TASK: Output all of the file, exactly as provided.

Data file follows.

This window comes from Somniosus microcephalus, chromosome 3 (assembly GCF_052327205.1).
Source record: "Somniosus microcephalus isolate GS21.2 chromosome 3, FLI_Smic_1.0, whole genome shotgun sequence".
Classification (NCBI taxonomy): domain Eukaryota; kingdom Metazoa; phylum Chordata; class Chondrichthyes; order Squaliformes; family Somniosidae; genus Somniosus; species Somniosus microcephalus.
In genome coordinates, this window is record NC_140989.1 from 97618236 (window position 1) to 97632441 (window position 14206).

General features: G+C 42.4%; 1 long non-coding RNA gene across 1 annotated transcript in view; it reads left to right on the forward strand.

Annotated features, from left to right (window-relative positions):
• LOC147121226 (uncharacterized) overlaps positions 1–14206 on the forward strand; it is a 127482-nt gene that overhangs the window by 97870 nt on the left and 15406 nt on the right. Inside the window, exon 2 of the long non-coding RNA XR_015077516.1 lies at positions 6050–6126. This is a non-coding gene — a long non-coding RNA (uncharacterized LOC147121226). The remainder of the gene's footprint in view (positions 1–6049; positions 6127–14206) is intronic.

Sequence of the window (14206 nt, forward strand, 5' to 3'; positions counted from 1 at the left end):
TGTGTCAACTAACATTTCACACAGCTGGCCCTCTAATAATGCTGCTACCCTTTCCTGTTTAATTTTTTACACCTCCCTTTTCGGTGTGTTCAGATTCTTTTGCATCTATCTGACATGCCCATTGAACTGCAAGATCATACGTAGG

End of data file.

This window comes from Somniosus microcephalus, chromosome 3 (assembly GCF_052327205.1).
Source record: "Somniosus microcephalus isolate GS21.2 chromosome 3, FLI_Smic_1.0, whole genome shotgun sequence".
Classification (NCBI taxonomy): domain Eukaryota; kingdom Metazoa; phylum Chordata; class Chondrichthyes; order Squaliformes; family Somniosidae; genus Somniosus; species Somniosus microcephalus.
In genome coordinates, this window is record NC_140989.1 from 97618236 (window position 1) to 97632441 (window position 14206).

General features: G+C 42.4%; 1 long non-coding RNA gene across 1 annotated transcript in view; it reads left to right on the forward strand.

Annotated features, from left to right (window-relative positions):
• LOC147121226 (uncharacterized) overlaps positions 1–14206 on the forward strand; it is a 127482-nt gene that overhangs the window by 97870 nt on the left and 15406 nt on the right. Inside the window, exon 2 of the long non-coding RNA XR_015077516.1 lies at positions 6050–6126. This is a non-coding gene — a long non-coding RNA (uncharacterized LOC147121226). The remainder of the gene's footprint in view (positions 1–6049; positions 6127–14206) is intronic.

Sequence of the window (14206 nt, forward strand, 5' to 3'; positions counted from 1 at the left end):
TGTGTCAACTAACATTTCACACAGCTGGCCCTCTAATAATGCTGCTACCCTTTCCTGTTTAATTTTTTACACCTCCCTTTTCGGTGTGTTCAGATTCTTTTGCATCTATCTGACATGCCCATTGAACTGCAAGATCATACGTAGG